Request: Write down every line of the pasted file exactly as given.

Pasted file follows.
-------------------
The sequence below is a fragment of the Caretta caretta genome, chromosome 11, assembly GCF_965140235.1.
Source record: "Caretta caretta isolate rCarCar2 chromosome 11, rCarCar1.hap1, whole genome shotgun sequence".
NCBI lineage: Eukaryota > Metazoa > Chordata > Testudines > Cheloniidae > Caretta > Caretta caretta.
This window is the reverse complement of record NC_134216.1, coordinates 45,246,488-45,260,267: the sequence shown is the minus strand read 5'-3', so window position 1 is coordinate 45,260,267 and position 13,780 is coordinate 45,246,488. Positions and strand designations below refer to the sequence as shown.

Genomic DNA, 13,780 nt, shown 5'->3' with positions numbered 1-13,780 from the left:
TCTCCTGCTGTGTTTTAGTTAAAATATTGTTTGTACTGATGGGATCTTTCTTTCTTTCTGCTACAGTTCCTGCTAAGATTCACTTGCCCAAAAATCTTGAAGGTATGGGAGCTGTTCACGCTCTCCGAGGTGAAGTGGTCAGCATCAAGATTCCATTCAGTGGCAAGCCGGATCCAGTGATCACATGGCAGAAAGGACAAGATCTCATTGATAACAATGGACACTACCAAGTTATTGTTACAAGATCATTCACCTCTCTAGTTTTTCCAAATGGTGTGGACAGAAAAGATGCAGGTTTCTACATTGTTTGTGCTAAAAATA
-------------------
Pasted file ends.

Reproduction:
The sequence below is a fragment of the Caretta caretta genome, chromosome 11, assembly GCF_965140235.1.
Source record: "Caretta caretta isolate rCarCar2 chromosome 11, rCarCar1.hap1, whole genome shotgun sequence".
NCBI lineage: Eukaryota > Metazoa > Chordata > Testudines > Cheloniidae > Caretta > Caretta caretta.
This window is the reverse complement of record NC_134216.1, coordinates 45,246,488-45,260,267: the sequence shown is the minus strand read 5'-3', so window position 1 is coordinate 45,260,267 and position 13,780 is coordinate 45,246,488. Positions and strand designations below refer to the sequence as shown.

Genomic DNA, 13,780 nt, shown 5'->3' with positions numbered 1-13,780 from the left:
TCTCCTGCTGTGTTTTAGTTAAAATATTGTTTGTACTGATGGGATCTTTCTTTCTTTCTGCTACAGTTCCTGCTAAGATTCACTTGCCCAAAAATCTTGAAGGTATGGGAGCTGTTCACGCTCTCCGAGGTGAAGTGGTCAGCATCAAGATTCCATTCAGTGGCAAGCCGGATCCAGTGATCACATGGCAGAAAGGACAAGATCTCATTGATAACAATGGACACTACCAAGTTATTGTTACAAGATCATTCACCTCTCTAGTTTTTCCAAATGGTGTGGACAGAAAAGATGCAGGTTTCTACATTGTTTGTGCTAAAAATA